The happiness of Thanksgiving

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The Wall Street Journal, print edition in my hands, has some happy things in it this day before Thanksgiving. About that in a moment.

First, about the photo above. It shows a restored Hopeful Church, established as a Primitive Baptist church in 1825 in north Fayette County.

I received the photo from Dean Breest, longtime Fayette resident who volunteers out of the spotlight and behind the scenes in many worthwhile projects, and who played an instrumental part in helping to get this old church restored in recent years.

As you see in the sign, the historic building serves two congregations each Sunday, a Primitive Baptist (as a Presbyterian child I called them “foot-washing Baptists”) and an Anglican. The mailbox in front of the church displays one word: “Hopeful.” I smile while writing this: The church itself, its congregations and its old cemetery nearby are an ode to hope — and happiness.

I think after three score and ten (plus some), I have learned — like many before me — that hope and happiness are inseparable.

So many times in recent days I have read and heard, “Happy Thanksgiving!” Two words together, happy and thanksgiving. It represents both looking back and looking forward.

Happy? In the midst of a worldwide pestilence? you may well ask. I’ve heard some say they are staying up New Year’s Eve just to make sure 2020 really goes away and a new year begins. Many are Covid-weary, exhausted by the lingering dread involved with what used to be normal human activities, like hugging and shaking hands and gathering together for worship or a meal.

The most family-friendly meal of the year has a fence around it this year, even criminal penalties in some states and cities.

Covid or not, Thanksgiving gives way immediately to Advent (from the Latin meaning “coming”) this Sunday, Nov. 29. The celebration of the birth of Jesus Christ is near.

A YouTube clip from the 1954 movie “White Christmas” has Bing Crosby singing to Rosemary Clooney the song, “Count Your Blessings.” That exercise — counting your blessings in the midst of worry and uncertainty — has some immediate payback. It mostly provides some perspective, a valuable commodity. Yes, this bad thing happened, and this bad thing, and even this bad thing — but here are some very good things, even in the middle of the bad. I choose to remember the good people and the good things.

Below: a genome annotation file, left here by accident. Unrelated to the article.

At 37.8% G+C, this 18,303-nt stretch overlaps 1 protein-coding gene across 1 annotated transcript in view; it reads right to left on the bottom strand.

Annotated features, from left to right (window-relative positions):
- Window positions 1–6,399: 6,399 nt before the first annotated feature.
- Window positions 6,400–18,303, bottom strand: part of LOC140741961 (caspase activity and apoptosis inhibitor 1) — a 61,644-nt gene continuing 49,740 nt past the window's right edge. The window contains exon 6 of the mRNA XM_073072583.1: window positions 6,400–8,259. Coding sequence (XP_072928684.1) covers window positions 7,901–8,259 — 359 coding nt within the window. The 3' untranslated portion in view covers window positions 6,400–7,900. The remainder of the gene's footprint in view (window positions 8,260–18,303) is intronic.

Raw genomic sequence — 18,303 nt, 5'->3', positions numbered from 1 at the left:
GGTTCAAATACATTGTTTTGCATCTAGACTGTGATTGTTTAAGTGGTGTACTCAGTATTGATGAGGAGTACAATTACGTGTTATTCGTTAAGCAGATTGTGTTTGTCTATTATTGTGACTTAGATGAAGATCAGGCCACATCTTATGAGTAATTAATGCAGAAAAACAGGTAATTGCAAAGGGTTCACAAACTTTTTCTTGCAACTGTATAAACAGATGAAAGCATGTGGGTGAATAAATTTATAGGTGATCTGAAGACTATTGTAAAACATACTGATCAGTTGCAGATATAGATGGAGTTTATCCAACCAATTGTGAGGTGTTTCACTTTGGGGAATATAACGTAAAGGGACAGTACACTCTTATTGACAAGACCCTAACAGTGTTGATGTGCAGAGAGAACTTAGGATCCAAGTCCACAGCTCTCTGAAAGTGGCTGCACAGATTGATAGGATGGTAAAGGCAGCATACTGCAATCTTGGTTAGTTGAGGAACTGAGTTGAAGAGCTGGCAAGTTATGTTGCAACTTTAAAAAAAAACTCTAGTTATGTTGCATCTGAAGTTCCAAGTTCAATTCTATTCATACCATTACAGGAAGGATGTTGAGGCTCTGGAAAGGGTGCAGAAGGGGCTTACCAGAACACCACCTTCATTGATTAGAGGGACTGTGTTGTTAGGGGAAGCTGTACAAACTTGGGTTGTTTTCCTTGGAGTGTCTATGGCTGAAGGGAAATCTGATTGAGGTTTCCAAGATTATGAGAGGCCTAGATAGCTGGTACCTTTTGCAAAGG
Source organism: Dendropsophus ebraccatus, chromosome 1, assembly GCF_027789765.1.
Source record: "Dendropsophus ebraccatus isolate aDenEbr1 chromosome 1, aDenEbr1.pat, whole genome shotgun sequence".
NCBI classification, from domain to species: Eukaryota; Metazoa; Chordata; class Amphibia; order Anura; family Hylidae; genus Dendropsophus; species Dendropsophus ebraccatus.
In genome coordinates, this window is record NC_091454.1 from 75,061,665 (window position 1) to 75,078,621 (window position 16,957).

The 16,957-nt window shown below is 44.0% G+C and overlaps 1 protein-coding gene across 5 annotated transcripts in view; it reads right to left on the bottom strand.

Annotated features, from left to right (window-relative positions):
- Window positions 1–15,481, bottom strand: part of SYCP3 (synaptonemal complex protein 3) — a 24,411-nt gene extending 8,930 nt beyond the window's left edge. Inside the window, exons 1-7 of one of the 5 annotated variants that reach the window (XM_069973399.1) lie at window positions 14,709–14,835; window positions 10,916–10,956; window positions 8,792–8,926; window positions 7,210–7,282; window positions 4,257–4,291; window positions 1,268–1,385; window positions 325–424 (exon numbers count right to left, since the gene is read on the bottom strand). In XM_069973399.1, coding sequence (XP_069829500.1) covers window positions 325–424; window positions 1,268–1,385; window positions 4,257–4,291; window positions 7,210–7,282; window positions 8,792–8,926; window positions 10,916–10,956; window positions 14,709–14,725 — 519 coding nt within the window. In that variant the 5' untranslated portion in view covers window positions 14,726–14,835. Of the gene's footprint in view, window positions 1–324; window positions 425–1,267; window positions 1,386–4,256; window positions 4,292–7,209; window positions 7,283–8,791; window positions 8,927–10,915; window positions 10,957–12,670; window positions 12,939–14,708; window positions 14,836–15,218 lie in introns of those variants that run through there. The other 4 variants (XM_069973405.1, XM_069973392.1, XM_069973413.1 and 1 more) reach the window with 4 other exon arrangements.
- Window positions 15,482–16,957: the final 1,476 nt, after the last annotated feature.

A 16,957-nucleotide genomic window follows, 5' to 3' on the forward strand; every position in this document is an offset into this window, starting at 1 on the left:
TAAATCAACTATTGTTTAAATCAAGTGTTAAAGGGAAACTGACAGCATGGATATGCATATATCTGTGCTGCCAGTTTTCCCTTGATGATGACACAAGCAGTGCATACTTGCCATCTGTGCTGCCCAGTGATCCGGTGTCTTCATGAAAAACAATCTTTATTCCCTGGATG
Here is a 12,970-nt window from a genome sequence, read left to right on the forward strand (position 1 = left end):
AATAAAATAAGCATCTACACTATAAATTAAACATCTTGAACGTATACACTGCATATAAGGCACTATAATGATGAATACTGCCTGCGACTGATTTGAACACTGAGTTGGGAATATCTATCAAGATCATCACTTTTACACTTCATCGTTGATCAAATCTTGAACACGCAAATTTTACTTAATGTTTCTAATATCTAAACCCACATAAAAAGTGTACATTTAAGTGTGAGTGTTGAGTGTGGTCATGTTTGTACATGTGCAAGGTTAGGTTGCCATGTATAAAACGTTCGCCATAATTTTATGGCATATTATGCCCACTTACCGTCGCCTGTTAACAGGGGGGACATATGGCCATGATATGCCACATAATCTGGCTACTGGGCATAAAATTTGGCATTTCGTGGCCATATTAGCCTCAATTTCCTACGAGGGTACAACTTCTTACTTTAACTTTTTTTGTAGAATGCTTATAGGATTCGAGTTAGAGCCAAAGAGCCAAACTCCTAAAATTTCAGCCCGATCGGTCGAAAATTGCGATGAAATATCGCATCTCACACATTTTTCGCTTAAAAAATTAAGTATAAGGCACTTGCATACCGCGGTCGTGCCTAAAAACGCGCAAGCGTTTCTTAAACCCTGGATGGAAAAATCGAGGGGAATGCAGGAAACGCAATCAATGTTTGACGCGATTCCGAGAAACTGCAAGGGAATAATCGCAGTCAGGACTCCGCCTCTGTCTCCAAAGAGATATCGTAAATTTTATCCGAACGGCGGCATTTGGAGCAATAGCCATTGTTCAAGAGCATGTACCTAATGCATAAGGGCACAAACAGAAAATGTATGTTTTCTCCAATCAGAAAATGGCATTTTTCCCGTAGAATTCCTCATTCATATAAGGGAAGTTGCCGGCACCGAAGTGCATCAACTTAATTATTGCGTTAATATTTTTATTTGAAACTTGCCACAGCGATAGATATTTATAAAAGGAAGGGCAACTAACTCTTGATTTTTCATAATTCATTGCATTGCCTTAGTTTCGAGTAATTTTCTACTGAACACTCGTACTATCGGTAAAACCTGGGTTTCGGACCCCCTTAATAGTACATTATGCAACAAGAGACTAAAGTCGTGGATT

Both Thanksgiving and Advent remind us that even the very worst of things pass and can be viewed in the past tense. With Thanksgiving and Advent perspectives, we can give heart-felt thanks for many people and events. And we can hope for the coming of good things. Many good things and good people.

It has happened before, to all of us. And that little church in north Fayette serves as a restored reminder that good things are still here and that many more good things are ahead.

Now, on to the day before Thanksgiving Wall Street Journal, print edition.

Some good things:

• The Dow-Jones Industrial Average set an all-time high record, closing above 30,000 for the first time ever — in the middle of a world-wide pandemic.

• The peaceful transfer of government power has begun in Washington, D.C., as the incoming president’s team is receiving official security briefings.

• Three pharmaceutical groups have announced three different kinds of vaccines to immunize against Covid-19. People could be getting shots before the end of this year.

• Print edition headline: “AstraZeneca is gearing up to vaccinate the world by 2022.” “British drugmaker says more than 3 billion doses will go to every global region.”

• Print edition headline: “More Americans are surviving Covid-19.” “The coronavirus is now killing around 0.6% [six-tenths of one percent] of people it infects, an improvement from April, when the death rate was around 0.9%,” the WSJ reports.

• Print edition headline: “CDC expected to shorten time for self-quarantine.” Likely between seven and 10 days.

• And on the print edition’s opinion page, two editorials appeared again, as they have every Thanksgiving week since 1961. The first reprints the “chronicle of those memorable circumstances of the year 1620 … as recorded by … the keeper of the records of Plymouth Colony…” It recounts the fearsome struggle for survival faced by those Pilgrims.

The second — “And the Fair Land” — was written in 1961 by the WSJ editor: “We can remind ourselves that for all our social discord we yet remain the longest enduring society of free men governing themselves without benefit of kings or dictators. … And we might remind ourselves also, that if those men setting out from [Europe] had been daunted by the troubles around them, then we could not this autumn be thankful for a fair land.” Fifty-nine years later, we still have much to be thankful for.

Thank you for sticking with The Citizen online, even though we are no longer in print. And I say from the heart, giving thanks for you and this fair land: Happy Thanksgiving to you!

[Cal Beverly has been editor and publisher of The Citizen since February 1993.]